Mad Minute stories from Wednesday, October 14th - Spokane, North Idaho News & Weather KHQ.com

Mad Minute stories from Wednesday, October 14th

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NEW YORK (AP) -- Law enforcement officials say a passenger arriving at New York's Kennedy Airport had 11 pounds of liquid cocaine packed into oil and vinegar bottles.
U.S. Customs and Border Protection says the cocaine was found Oct. 5 when Andres Josue Leal Valle (ahn-DREHS' ho-SWAY' lay-AHL' VAH'-yay) arrived with three suitcases and a carry-on bag.
Agents say they opened bottles of oil and vinegar in Leal Valle's luggage and detected an unusual chemical odor.
Customs officials say the liquid in six bottles tested positive for cocaine. They say the total weight of the cocaine was 11 pounds and the street value was $194,000.
The case is under investigation by the Department of Homeland Security.
No information on an attorney for Leal Valle was immediately available.
Leal Valle is a citizen of Guatemala.

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PITTSBURGH (AP) -- A union and workers are complaining about unhealthy working conditions at an unlikely place: the offices of a Pennsylvania county health department.
WPXI-TV reports that the Service Employees International Union Local 668 says the Allegheny County Health Department facilities in Pittsburgh have problems with mold and asbestos.
The health department has issued a statement saying it's "working proactively to address decades of deferred maintenance" on the county-owned buildings, including a clinic.
Workers say they've been told the health department will decide in December whether to renovate or sell the buildings, but they've already worked too long exposed to the health hazards.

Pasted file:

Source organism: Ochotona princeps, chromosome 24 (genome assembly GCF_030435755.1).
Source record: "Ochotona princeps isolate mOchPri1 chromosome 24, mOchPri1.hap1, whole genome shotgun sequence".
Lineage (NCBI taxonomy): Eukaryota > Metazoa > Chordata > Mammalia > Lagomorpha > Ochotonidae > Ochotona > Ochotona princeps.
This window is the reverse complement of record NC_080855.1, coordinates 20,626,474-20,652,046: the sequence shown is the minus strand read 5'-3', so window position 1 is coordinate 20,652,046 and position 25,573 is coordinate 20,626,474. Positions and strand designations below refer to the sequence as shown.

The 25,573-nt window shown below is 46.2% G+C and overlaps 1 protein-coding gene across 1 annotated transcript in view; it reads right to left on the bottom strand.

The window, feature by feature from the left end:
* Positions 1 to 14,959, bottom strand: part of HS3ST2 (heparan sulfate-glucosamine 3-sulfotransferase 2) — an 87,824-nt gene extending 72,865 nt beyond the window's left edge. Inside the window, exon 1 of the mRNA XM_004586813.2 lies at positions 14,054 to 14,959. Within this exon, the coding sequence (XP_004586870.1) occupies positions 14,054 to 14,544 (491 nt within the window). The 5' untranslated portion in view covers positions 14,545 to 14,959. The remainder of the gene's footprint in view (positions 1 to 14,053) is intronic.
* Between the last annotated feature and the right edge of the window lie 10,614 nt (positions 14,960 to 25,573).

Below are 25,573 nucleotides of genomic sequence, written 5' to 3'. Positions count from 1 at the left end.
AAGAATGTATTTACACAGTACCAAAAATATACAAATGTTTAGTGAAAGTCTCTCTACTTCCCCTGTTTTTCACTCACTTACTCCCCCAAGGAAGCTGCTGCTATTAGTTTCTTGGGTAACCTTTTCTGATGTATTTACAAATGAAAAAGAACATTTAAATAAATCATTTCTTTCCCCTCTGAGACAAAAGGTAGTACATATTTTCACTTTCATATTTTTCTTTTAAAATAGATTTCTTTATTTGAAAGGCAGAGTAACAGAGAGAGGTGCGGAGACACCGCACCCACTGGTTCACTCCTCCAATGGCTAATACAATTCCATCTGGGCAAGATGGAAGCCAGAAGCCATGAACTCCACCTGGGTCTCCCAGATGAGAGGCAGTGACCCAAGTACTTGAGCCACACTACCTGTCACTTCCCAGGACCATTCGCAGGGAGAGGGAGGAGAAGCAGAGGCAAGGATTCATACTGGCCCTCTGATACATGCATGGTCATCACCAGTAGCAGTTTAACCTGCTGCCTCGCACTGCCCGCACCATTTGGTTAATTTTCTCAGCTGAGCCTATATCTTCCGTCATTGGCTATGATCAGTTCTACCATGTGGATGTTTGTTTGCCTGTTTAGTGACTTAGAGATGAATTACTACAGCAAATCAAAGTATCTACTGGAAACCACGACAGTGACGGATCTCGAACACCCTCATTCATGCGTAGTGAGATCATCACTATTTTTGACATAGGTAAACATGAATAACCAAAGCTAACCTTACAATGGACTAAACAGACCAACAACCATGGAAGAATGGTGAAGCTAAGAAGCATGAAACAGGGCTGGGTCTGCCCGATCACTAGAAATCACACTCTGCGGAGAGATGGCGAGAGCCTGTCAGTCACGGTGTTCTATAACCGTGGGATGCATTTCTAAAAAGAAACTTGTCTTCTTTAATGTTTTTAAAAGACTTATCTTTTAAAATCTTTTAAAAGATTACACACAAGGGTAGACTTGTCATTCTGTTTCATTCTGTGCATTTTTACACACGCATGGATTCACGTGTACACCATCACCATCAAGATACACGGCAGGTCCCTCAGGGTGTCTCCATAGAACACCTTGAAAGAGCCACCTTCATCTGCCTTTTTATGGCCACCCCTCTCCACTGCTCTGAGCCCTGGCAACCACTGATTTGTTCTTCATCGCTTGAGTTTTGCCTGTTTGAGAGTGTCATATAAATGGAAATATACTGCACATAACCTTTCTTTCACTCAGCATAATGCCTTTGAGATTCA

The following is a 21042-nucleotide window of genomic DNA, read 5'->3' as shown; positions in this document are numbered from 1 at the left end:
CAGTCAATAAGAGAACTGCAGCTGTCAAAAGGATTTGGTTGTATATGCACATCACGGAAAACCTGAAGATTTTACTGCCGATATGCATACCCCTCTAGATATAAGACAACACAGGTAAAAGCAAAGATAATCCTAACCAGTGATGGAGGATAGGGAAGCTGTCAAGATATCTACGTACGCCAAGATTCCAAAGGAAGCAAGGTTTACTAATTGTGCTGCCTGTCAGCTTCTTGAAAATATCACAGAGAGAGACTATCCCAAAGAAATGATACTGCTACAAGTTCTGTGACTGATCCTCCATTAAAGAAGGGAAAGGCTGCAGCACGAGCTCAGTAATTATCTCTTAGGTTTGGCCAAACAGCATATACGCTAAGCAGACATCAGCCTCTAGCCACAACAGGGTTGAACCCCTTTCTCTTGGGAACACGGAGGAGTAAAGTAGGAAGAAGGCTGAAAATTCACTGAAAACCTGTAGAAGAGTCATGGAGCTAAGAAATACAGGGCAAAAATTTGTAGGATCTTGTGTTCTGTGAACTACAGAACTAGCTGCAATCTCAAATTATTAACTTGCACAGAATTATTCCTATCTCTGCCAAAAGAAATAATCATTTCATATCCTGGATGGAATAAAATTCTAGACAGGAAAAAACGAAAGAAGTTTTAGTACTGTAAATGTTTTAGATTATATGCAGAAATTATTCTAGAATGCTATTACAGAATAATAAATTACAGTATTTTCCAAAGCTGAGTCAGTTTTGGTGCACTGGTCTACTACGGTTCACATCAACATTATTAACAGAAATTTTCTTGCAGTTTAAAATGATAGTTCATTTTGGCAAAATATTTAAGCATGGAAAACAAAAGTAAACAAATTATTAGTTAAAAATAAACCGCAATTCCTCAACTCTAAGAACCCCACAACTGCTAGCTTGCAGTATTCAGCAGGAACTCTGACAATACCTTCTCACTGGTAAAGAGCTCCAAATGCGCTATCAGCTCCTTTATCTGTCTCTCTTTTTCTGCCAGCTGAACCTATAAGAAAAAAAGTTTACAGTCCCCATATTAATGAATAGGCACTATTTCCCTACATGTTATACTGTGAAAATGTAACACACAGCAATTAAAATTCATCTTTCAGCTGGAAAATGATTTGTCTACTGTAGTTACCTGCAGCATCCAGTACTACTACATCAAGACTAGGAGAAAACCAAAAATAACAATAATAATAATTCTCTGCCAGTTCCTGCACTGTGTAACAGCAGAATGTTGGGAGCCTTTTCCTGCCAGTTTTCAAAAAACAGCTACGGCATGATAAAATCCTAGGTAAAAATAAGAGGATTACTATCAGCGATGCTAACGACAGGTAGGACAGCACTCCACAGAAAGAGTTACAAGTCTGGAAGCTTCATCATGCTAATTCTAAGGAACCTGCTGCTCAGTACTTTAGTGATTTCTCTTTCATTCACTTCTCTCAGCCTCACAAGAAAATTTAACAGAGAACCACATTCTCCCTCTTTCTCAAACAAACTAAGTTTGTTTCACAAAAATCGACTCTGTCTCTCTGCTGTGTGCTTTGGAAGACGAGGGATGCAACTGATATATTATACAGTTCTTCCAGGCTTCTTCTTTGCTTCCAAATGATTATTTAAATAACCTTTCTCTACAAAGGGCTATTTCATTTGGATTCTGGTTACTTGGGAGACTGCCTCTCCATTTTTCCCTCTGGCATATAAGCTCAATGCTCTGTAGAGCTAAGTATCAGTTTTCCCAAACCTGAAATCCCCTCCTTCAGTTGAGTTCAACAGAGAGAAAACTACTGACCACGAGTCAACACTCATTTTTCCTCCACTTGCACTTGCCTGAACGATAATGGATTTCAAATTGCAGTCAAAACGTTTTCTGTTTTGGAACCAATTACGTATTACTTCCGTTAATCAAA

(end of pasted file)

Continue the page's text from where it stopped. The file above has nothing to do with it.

Employee Dawn Back tells the station she's worked there since 1999 and "They've been telling us since then they're going to move us to a better building."

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LINCOLN CITY, Ore. (AP) -- A Subway customer says he found a dead mouse in a sandwich at a restaurant on the Oregon coast.
Matt Jones says spotting the mouse at the Lincoln City restaurant last week was the funniest thing he ever saw - and the most disgusting.
He tells Portland's KGW-TV his friend Jay ordered an Italian sub and wanted spinach. The employee scraped some from the bottom of a bin and plopped it on the bread. There was shock on both sides of the counter.
"I laughed because I was like, there is no way this just happened," Jones said.
Cheryl Connell, director of Lincoln County Health and Human Services, said a health inspector quickly went to the restaurant. The investigator studied the dead rodent and the bin from which it came before searching the entire restaurant for any sign of contamination or droppings.
"The investigation determined that the rodent problem did not come from inside the facility," Connell said. "It was probably in a bag of the bagged spinach product," Connell said.